Sickle cell anemia is an inherited disease. People who have the disease inherit two genes for sickle hemoglobin—one from each parent.
Sickle hemoglobin causes red blood cells to develop a sickle, or crescent, shape. Sickle cells are stiff and sticky. They tend to block blood flow in the blood vessels of the limbs and organs. Blocked blood flow can cause pain and organ damage. It can also raise the risk for infection.
Sickle Cell Trait
People who inherit a sickle hemoglobin gene from one parent and a normal gene from the other parent have sickle cell trait. Their bodies make both sickle hemoglobin and normal hemoglobin.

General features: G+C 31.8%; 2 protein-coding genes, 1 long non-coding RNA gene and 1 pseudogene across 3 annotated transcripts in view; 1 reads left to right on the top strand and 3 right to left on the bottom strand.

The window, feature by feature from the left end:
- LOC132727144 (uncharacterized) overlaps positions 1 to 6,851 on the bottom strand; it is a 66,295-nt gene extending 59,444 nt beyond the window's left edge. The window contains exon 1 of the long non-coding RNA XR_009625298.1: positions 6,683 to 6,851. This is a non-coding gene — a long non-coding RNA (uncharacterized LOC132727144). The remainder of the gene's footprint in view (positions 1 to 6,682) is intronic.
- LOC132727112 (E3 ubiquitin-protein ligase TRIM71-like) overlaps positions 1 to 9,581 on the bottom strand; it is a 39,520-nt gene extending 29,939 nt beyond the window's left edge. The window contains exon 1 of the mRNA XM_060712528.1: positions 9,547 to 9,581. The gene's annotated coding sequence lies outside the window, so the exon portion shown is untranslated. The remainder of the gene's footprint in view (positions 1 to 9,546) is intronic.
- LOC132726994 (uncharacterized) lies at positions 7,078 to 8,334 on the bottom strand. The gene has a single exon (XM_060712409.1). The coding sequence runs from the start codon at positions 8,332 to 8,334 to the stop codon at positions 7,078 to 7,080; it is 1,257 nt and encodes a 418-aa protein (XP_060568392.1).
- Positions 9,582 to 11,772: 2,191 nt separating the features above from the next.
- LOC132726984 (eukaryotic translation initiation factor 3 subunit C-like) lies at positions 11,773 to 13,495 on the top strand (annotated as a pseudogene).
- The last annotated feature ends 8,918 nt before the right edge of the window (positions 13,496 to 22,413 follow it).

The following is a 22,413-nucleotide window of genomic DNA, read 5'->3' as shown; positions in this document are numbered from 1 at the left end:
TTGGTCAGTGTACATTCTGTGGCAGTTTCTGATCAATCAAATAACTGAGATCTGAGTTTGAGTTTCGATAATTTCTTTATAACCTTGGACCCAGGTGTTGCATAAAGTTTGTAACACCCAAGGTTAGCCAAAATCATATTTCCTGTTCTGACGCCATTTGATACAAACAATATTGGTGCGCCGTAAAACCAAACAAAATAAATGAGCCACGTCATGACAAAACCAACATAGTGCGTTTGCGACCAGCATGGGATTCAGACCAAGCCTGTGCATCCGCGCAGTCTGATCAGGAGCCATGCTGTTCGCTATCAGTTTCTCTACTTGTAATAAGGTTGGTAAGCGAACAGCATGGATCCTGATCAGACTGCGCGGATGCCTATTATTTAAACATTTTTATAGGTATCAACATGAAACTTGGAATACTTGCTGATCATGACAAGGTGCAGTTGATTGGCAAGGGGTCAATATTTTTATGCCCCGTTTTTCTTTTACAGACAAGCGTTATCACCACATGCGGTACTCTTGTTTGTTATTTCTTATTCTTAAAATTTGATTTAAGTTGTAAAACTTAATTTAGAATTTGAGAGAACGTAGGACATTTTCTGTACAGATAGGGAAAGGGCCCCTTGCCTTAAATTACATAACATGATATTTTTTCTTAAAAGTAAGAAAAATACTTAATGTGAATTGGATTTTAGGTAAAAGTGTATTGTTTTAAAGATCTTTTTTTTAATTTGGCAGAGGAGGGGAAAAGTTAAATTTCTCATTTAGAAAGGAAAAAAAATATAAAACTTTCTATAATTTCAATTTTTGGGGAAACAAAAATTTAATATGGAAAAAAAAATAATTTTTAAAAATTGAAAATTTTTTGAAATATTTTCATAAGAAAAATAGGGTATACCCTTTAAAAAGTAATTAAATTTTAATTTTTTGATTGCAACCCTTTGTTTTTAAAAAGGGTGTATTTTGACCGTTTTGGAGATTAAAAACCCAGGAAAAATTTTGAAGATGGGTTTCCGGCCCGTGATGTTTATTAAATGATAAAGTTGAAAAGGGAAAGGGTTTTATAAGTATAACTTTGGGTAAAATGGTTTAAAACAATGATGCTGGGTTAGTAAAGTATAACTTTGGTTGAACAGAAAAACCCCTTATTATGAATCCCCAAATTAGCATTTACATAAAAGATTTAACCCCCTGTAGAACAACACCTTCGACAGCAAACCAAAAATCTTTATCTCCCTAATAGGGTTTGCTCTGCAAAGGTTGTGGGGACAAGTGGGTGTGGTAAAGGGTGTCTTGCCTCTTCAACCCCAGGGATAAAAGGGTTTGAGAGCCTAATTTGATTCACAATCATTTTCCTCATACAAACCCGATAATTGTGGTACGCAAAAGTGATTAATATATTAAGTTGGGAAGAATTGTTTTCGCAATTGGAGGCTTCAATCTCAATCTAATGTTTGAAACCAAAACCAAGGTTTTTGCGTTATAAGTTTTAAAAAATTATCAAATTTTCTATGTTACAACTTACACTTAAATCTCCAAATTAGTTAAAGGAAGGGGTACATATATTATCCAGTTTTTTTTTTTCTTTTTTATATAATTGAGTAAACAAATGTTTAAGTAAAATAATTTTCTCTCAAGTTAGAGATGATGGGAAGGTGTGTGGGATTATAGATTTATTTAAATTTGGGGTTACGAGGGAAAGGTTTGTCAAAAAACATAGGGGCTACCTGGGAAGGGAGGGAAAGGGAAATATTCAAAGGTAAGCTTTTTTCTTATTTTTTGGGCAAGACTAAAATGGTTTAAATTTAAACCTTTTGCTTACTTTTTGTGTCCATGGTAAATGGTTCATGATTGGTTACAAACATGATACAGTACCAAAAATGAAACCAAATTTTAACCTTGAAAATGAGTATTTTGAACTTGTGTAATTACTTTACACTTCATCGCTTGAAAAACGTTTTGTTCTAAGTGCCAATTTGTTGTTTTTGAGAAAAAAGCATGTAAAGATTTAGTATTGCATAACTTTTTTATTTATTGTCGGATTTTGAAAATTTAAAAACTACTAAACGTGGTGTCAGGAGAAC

People who have sickle cell trait usually have few, if any, symptoms and lead normal lives. However, some people may have medical complications.
People who have sickle cell trait can pass the sickle hemoglobin gene to their children. The following image shows an example of an inheritance pattern for sickle cell trait.
Example of an Inheritance Pattern for Sickle Cell Trait
The image shows how sickle hemoglobin genes are inherited. A person inherits two hemoglobin genes—one from each parent. A normal gene will make normal hemoglobin (A). A sickle hemoglobin gene will make abnormal hemoglobin (S).
When both parents have a normal gene and an abnormal gene, each child has a 25 percent chance of inheriting two normal genes; a 50 percent chance of inheriting one normal gene and one abnormal gene; and a 25 percent chance of inheriting two abnormal genes.
Living With and Managing Sickle Cell Disease (Nicholas)10/14/2014
Living With and Managing Sickle Cell Disease (Tiffany)10/14/2014